Bad news for fighting Climate Change: How Whitehall bungled first Green home insulation scheme

Sarah Munby, permanent secretary, BEIS, clearly not to up to the job over this

In a few weeks time Britain will be playing a pivotal role by hosting the Cop 26 international climate change conference in Glasgow.

Tight targets are going to be set which if not met will mean even more dramatic weather catastrophes than we are seeing now as the planet warms up.

So is Whitehall up to the job? If one takes the first example of action to save energy the answer is a resounding no.

A damning National Audit Office reveals an extraordinary poor performance by BEIS – the business and energy ministry – in getting 600,000 homes – mainly owned by low income families updated with new home insulation to cut their fuel bills and save energy.

The Treasury had earmarked £1.5 billion. The ministry ended up spending only £314 million. Its 600,000 homes target was missed by over 550,000. The administration costs were astronomical – for a scheme that provided grants of up to £5000 or £10,000 for low income income families – it cost over £1000 per house. Instead of of 600,000 saving up to £600 a year in fuel bills – only 47,500 will benefit.

And it should have provided a much needed job boost providing work for 82,500 people during a time when work was in short supply Instead it created just 5,600 jobs before the scheme was closed down last March.

Worse still both customers and contractors were badly treated. Delays paying contractors and customers getting their vouchers led to over 3000 complaints.

Why Sarah Munby is to blame for this fiasco

Who is to blame for such a mess? The answer must lie with the permanent secretary, Sarah Mundy. She is supposed to be this new business friendly appointment bought into government by the Tories to shake up Whitehall. Her biog on the gov.uk website said: “Sarah joined BEIS in July 2019 as Director General, Business Sectors. Before that, Sarah worked at Mckinsey, where she led their Strategy and Corporate Finance practice in the UK and Ireland.

“She has worked with some of the UK’s largest companies to change their strategic direction, and led much of McKinsey’s work on productivity across the UK economy.”

But she in no way lived up to her billing. To be fair HM Treasury gave the Department an over-ambitious 12-week timescale to design the scheme, consult with stakeholders and procure an administrator.

This came at a time when the Department was supporting vaccine procurement, and undertaking activities related to EU Exit. The Department accepted that delivering the scheme within this timescale posed a high risk, but judged it was justified by the need to support businesses in the wake of the COVID-19 pandemic.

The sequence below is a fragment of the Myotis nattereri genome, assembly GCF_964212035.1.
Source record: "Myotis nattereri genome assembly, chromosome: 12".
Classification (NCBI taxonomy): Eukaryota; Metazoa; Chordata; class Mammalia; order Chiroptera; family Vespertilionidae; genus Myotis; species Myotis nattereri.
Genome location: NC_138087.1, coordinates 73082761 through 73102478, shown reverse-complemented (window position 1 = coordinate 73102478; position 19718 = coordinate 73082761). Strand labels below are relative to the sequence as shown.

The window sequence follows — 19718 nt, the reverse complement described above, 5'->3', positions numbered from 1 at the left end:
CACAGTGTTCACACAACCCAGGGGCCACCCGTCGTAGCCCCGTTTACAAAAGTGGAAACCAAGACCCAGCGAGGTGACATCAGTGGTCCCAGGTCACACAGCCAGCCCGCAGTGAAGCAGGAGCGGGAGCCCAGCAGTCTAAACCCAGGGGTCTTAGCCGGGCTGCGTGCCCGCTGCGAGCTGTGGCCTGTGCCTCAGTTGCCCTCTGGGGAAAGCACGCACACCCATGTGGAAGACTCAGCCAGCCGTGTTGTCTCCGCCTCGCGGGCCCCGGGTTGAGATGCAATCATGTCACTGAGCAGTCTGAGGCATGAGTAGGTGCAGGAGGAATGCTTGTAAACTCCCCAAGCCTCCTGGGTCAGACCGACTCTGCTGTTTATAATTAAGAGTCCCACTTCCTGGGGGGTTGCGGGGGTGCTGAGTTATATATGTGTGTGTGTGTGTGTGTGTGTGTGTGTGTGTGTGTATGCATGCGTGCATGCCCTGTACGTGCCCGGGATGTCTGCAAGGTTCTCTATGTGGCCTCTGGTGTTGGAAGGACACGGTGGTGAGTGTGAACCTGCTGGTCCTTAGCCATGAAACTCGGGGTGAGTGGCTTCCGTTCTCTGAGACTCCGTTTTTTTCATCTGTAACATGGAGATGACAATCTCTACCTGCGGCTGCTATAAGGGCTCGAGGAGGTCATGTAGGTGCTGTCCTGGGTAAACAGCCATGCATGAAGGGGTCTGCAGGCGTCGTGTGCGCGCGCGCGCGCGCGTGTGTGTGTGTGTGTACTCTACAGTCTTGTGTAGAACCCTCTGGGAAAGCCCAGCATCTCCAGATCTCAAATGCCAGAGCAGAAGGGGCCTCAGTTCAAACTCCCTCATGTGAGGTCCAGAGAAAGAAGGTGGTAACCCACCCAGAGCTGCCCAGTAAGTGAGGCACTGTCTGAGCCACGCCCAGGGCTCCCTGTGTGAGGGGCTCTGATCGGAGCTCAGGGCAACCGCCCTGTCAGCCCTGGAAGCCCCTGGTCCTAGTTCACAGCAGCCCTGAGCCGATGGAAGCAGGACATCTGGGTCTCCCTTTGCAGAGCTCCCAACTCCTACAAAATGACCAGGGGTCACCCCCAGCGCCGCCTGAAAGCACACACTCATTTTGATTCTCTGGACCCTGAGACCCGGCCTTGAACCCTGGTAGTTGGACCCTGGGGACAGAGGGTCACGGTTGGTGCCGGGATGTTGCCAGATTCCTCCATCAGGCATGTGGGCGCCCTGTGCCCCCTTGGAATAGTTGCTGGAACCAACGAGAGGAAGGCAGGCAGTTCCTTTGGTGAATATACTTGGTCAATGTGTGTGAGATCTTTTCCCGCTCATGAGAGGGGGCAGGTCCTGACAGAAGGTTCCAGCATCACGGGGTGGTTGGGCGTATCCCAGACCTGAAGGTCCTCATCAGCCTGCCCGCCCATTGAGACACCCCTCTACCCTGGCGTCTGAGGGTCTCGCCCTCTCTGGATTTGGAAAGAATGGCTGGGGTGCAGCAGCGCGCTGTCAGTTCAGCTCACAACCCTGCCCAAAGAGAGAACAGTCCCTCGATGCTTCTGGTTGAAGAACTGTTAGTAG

A US global company’s cheapskate bid

But it is at the back of the NAO report that her real failings show up. She was obviously entranced by business to use a new state of the art digital voucher system and gave the contract to ICF, a US global consulting and technology company, based in Fairfax, Virginia. The report reveals they put in a cheapskate bid. Their technology was not up to the job as shown by repeated reviews of failures in the digital voucher scheme. This led to the scheme having to managed manually- which is why it cost £1000 per house.

The NAO said: “ICF’s proposed costs for the development of the digital solution were less than half that of the second cheapest bidder, triggering the need for a review under government contracting guidance. The Cabinet Office review concluded there was not enough information within the bids to understand specific costs, and thus whether any adjustment should be made for a low bid.”

But it came back to Sarah Munby. She ignored the Cabinet Office. Having chosen the contractor she was then warned by every single contractor asked to undertake the work that it couldn’t be done in time. But she still went ahead.

Whitehall sceptics ignored

And the same came from inside Whitehall. The Department presented the Scheme’s full business case to its Project and Investment Committee on the 28 September, ahead of the Scheme’s final approval for launch on 30 September last year. The Committee decided not to approve the full business case, raising concerns that the digital systems for the Scheme were not yet fully developed and tested. They were right but still she ignored them and went ahead. Within six months it had to be abandoned and it is largely her fault. As a result hundreds of thousands low income families have lost the chance of cutting their energy bills this winter.

One can only agree with the verdict of Meg Hillier, chair of the Commons Public Accounts Committee.

“The Green Homes Grant scheme was set up to fail, with an undeliverable timetable and overly complex design which took little account of supplier and homeowners’ needs….

Government cannot hope to achieve its net zero ambitions if it doesn’t learn the lessons from this botched scheme.”